India conducted the first night test of its Agni III surface-to-surface ballistic missile off the coast of the state of Odisha on Saturday, December 1. The test used a missile selected randomly from the production set. The test, however, ended in an alleged failure, as one report suggested that the missile tumbled into the sea during stage separation.
The intermediate-range ballistic missile (IRBM), pressed into service in 2011, services as a critical component of India’s nuclear deterrent. If the report, which quotes a highly placed source, is indeed true, then this is not only an acute concern for India’s Strategic Forces Command, but also sends mixed signals about India’s credible deterrent.
Development of the Agni III, a two-stage solid propellant missile, began as early as 2001 with the goal to build a highly mobile and survivable missile. Inducted into the Strategic Forces Command (SFC), the missile — designed and developed by the Defense Research and Development Organization (DRDO) — is said to have a range between 3,000 and 5,000 kilometers, with the ability to carry warheads of up to two tons and possibly reach targets in China.
India’s official nuclear doctrine states that the country maintains a posture of credible minimum deterrence and no-first use (NFU), and will retaliate massively in response to a nuclear first strike. The important word to focus on here is credibility, a guaranteed assurance that India will respond to a nuclear attack. Such credibility is highly dependent on a country’s capabilities and force posture to assure an adversary of a retaliatory attack. For a country like India that maintains an NFU doctrine, its arsenal must remain functional and highly robust to signal a high degree of credibility to the adversary.
The failed night test of the Agni III, particularly at this stage in its service, raises doubts about the reliability and robustness of India’s deterrent. The Agni III is not only the main missile in India’s arsenal to operate in the intermediate range, but the K-4 submarine launched ballistic missile (SLBM), a derivative of the Agni III, is deployed on the Arihant nuclear submarine. Hence, it is imperative that reliance of the missile is ensured. This failure might send a signal to Pakistan and China that India’s arsenal isn’t reliable, therefore emboldening them to push the envelope during a crisis as they might not fear Indian retaliation. Indeed, the adversary might even find it attractive to either use conventional weapons to escalate the crisis deliberately or strike first with nuclear weapons without fearing a massive Indian retaliation, as they might view India’s nuclear weapons to be less than fully potent or reliable.
One might argue that this test was a single failure and thus does not indicate a degradation in India’s nuclear capability. This argument is certainly merited. However, even a small failure might signal to the adversary that India’s arsenal isn’t highly reliable. Moreover, this must worry scientists at the DRDO, as the failure might be indicative of a major error in either the software package or design of the control electronics, making this a high-priority issue for the national security establishment.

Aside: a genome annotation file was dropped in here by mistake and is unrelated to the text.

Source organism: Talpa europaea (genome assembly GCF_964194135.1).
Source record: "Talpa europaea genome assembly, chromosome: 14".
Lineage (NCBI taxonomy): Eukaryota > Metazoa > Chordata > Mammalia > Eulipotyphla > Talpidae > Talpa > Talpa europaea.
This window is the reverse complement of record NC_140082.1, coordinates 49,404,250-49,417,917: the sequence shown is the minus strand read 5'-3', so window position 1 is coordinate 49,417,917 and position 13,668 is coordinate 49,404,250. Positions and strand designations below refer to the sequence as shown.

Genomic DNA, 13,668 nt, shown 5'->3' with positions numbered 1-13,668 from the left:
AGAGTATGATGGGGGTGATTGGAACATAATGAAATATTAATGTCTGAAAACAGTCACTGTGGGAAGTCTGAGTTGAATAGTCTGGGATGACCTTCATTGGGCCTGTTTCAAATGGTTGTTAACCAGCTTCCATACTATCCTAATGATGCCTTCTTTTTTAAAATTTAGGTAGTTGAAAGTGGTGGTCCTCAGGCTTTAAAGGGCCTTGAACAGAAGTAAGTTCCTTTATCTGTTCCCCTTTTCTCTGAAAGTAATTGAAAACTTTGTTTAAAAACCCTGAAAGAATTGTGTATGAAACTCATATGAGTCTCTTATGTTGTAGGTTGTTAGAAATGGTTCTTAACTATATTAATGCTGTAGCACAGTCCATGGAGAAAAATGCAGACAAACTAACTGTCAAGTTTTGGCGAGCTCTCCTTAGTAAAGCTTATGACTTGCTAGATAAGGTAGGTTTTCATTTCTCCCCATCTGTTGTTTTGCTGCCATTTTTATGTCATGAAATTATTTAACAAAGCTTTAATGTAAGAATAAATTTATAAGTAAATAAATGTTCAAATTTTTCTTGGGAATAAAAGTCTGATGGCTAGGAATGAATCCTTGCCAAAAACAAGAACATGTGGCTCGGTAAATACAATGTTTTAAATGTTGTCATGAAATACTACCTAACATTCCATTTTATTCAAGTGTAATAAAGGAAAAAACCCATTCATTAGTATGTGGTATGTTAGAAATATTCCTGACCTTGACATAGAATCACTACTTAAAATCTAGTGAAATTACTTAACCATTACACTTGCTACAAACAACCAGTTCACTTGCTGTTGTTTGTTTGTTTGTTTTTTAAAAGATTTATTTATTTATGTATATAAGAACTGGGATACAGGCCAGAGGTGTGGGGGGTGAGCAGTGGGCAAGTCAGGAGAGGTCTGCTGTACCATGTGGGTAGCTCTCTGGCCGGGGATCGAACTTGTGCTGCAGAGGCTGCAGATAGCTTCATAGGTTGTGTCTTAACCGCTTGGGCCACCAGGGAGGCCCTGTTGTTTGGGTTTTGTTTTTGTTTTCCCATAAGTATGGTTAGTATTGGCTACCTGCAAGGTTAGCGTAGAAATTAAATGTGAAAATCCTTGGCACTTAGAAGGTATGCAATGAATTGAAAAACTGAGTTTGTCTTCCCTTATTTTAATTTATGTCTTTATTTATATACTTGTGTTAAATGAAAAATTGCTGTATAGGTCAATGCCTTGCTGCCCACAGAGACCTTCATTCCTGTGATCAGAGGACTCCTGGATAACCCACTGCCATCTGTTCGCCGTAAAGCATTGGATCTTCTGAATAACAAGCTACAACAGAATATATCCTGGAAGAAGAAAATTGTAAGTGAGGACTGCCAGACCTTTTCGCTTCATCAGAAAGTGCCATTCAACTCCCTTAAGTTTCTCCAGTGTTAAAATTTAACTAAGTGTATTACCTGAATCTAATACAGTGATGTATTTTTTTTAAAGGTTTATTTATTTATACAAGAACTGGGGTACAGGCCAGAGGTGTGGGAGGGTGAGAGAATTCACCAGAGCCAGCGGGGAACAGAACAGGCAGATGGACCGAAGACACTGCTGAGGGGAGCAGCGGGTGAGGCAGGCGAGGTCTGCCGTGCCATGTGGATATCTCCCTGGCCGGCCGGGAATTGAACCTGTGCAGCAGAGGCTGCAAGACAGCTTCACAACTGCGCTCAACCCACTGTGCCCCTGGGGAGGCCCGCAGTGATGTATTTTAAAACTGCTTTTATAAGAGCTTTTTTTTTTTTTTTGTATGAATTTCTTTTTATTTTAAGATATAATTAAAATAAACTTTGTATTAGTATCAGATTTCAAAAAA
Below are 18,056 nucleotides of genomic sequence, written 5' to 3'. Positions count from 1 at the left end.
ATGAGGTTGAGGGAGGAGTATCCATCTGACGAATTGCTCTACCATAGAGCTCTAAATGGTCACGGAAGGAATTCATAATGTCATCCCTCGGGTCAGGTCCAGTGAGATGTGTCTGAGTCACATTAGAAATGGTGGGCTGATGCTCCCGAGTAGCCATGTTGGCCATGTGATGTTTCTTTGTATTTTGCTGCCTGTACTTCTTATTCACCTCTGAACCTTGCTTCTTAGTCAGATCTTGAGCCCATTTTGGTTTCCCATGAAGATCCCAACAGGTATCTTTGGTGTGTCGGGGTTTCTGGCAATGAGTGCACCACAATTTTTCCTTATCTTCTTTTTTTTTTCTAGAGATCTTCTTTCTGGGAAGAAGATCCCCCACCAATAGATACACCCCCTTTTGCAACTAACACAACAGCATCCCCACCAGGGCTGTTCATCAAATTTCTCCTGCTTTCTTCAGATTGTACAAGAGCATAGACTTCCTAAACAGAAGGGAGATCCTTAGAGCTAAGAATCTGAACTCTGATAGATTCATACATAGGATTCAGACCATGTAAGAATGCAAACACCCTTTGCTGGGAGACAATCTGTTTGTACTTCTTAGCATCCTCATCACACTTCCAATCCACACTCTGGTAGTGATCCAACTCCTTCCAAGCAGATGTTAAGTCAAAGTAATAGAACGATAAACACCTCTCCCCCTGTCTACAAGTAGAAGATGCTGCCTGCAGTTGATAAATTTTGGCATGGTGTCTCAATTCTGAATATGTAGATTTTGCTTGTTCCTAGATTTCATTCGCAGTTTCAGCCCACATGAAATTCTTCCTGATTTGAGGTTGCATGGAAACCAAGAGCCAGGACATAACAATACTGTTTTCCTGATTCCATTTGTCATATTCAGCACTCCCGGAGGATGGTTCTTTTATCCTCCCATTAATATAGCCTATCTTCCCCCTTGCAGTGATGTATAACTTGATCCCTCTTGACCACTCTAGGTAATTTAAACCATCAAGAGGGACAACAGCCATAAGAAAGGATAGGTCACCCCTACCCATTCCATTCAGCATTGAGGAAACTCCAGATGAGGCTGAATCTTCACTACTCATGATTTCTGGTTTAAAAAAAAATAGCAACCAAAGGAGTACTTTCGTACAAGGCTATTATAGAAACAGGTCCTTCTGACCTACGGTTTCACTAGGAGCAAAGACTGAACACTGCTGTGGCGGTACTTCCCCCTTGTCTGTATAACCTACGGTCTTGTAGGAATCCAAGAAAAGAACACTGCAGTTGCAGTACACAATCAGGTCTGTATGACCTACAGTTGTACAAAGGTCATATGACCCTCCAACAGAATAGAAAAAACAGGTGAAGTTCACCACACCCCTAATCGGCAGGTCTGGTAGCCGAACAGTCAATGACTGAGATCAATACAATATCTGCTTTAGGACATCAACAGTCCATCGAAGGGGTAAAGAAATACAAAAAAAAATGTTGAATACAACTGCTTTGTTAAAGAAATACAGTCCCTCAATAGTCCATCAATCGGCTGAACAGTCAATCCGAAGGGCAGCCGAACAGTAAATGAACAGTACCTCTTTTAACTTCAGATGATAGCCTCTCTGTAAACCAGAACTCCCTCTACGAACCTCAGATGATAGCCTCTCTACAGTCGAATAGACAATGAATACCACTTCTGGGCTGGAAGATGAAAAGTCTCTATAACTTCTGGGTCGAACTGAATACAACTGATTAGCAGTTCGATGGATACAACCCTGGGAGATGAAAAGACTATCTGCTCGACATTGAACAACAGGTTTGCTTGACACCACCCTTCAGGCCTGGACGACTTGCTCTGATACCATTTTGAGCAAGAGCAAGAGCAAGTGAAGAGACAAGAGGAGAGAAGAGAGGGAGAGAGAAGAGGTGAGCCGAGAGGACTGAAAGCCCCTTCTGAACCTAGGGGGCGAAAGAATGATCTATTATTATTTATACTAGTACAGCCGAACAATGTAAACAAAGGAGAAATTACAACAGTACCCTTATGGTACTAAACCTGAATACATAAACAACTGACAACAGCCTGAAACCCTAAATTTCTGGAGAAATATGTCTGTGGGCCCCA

The immediate concern for the DRDO and the Indian security establishment is to run a full examination of the cause of the failure. Taking a long-term view, it is certainly important for India to conduct extensive tests of its ballistic missiles, either in the labs or by conducting launches from time to time in order to ensure that these weapons remain fully functional and ready for operations when necessary.
Developing missiles is expensive. But it pays to have a robust arsenal even if it takes more time to press a weapon into service. Any hurry to press newer missiles into service without fully solving technical issues will lead to the degradation of robustness over time, undermining India’s deterrence capability.
India’s defense planners must make careful considerations about the technical reliability of new nuclear delivery systems such as the Agni V to make sure that they have a long shelf-life.
Asserting the credibility of India’s NFU essentially requires its nuclear arsenal to be functional, reliable, and robust. However, it also requires verbal assurances by leaders and high-ranking officials. One cannot talk about India’s nuclear posture without addressing the doubts about India’s no-first use created by Defense Minister Rajnath Singh earlier this year, and many others before. The question about why India must not abandon NFU has been addressed many times previously.
The latest Agni III test provides yet another reason why India must not abandon NFU. Threatening to use nuclear weapons first requires an even greater level of preparedness of the weapon systems, as well as the command and control infrastructure. These systems, deployed in urgency, might fail to function correctly when required. This is quite well known from the Cold War. NFU, therefore, is highly beneficial for India as it is relieved of maintaining complex systems that may be highly vulnerable to failure.
Pranav R. Satyanath is a Research Analyst at the Takshashila Institution. The views expressed here are entirely his own.